The Story of the Glass Mountain.
ONCE upon a time there was a man who was under a spell. He got married to a woman, and after a time he suddenly disappeared. He was carried away by the spell, no one knew whither. The poor woman waited for him one day and another day and a third day, and seeing that he did not return she went out into the world to search after him. And so, passing through many a country, she came at last to the house where Holy Thursday lived, a good old woman, who was the mistress of a third of all the birds in the world. When she saw the traveller, she asked her what had brought her there, and the poor woman, weeping, told her how she had gone in search of her husband, who had suddenly disappeared, and whom she had not been able to find anywhere in the world.
Holy Mother Thursday said to her, "Wait, I will call all my birds together, and I shall hear from them whether they know where your husband is." In the evening she called all the birds who were under her rule, and asked them whether they knew what had happened to the man. They all replied that they had not seen him, and they did not know whither he had gone. Sad at heart, the poor woman went away, and came to Holy Mother Saturday, who ruled over half the birds in the world. She asked the young woman how she had come to that part of the world, and what had brought her thither.
The poor woman told her tale, and also that Holy Mother Thursday could not find where her husband was. So Mother Saturday called her birds, and asked them whether they had seen anything of the poor woman's husband. They all replied that they had not seen anything of him, and did not know what had become of him. Greatly disappointed, the poor woman went on her way, until she came to the house of the Holy Mother Sunday, who ruled over all the birds. After hearing from the woman what had brought her to her house, she called all the birds together, and put the same question to them. None of the birds knew where the husband was except the cock lark. He said he knew where the husband was, a very long way off. Then Mother Sunday asked the bird whether he could carry the woman to that place.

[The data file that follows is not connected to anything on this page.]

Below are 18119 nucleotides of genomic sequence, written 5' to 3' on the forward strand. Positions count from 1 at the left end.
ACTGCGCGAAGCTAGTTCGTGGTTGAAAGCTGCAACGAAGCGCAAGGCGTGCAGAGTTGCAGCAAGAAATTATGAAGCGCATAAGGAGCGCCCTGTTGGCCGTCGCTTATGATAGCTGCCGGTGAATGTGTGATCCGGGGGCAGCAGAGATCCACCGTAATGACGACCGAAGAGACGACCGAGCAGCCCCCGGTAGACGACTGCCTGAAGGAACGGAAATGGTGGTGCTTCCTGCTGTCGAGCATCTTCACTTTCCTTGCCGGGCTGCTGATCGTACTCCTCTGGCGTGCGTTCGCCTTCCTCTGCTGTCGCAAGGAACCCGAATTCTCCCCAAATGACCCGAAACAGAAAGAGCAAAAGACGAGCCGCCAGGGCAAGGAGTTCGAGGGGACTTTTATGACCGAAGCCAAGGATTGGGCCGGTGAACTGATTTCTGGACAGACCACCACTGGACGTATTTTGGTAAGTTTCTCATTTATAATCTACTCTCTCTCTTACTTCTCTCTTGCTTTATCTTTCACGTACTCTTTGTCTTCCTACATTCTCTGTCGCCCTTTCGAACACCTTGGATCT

"Willingly will I abide by your command, O mistress," said the bird; and taking the woman on his back, he rose up high in the air, and started flying to the place whither the husband had been carried. And so flying, they came at last to a high mountain made all of glass. The bird could not go up that mountain, so they shod his little feet with iron, and slowly, slowly, they climbed up that mountain until they came to the top. The woman, however, was so much frightened by the flight that she clutched at the feathers on the top of the lark, and held tightly to them, fearing to lose her hold. Since that time the ruffled feathers have remained upstanding, and hence the tuft on the head of the male lark.